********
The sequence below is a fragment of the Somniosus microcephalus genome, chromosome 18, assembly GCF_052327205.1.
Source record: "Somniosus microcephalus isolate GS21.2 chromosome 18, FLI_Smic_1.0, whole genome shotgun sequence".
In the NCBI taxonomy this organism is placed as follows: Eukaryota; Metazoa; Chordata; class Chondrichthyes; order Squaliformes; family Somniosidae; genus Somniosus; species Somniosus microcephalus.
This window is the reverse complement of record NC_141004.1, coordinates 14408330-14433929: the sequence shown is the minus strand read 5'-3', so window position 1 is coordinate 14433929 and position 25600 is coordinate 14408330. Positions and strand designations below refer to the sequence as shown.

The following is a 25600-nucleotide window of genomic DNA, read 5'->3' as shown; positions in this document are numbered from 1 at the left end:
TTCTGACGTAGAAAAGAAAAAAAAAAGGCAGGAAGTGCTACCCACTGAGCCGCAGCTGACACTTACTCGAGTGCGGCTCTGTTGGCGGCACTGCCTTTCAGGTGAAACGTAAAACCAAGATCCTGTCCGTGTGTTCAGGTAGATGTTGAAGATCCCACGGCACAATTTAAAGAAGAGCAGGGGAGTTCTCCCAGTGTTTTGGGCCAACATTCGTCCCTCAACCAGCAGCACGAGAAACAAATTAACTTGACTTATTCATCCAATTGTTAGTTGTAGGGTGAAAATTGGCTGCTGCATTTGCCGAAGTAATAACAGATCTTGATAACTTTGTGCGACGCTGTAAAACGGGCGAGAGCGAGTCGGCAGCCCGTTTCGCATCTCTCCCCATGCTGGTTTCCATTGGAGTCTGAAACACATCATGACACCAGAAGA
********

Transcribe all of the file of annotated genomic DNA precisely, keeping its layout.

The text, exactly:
The sequence below is a fragment of the Somniosus microcephalus genome, chromosome 18, assembly GCF_052327205.1.
Source record: "Somniosus microcephalus isolate GS21.2 chromosome 18, FLI_Smic_1.0, whole genome shotgun sequence".
In the NCBI taxonomy this organism is placed as follows: Eukaryota; Metazoa; Chordata; class Chondrichthyes; order Squaliformes; family Somniosidae; genus Somniosus; species Somniosus microcephalus.
This window is the reverse complement of record NC_141004.1, coordinates 14408330-14433929: the sequence shown is the minus strand read 5'-3', so window position 1 is coordinate 14433929 and position 25600 is coordinate 14408330. Positions and strand designations below refer to the sequence as shown.

The following is a 25600-nucleotide window of genomic DNA, read 5'->3' as shown; positions in this document are numbered from 1 at the left end:
TTCTGACGTAGAAAAGAAAAAAAAAAGGCAGGAAGTGCTACCCACTGAGCCGCAGCTGACACTTACTCGAGTGCGGCTCTGTTGGCGGCACTGCCTTTCAGGTGAAACGTAAAACCAAGATCCTGTCCGTGTGTTCAGGTAGATGTTGAAGATCCCACGGCACAATTTAAAGAAGAGCAGGGGAGTTCTCCCAGTGTTTTGGGCCAACATTCGTCCCTCAACCAGCAGCACGAGAAACAAATTAACTTGACTTATTCATCCAATTGTTAGTTGTAGGGTGAAAATTGGCTGCTGCATTTGCCGAAGTAATAACAGATCTTGATAACTTTGTGCGACGCTGTAAAACGGGCGAGAGCGAGTCGGCAGCCCGTTTCGCATCTCTCCCCATGCTGGTTTCCATTGGAGTCTGAAACACATCATGACACCAGAAGA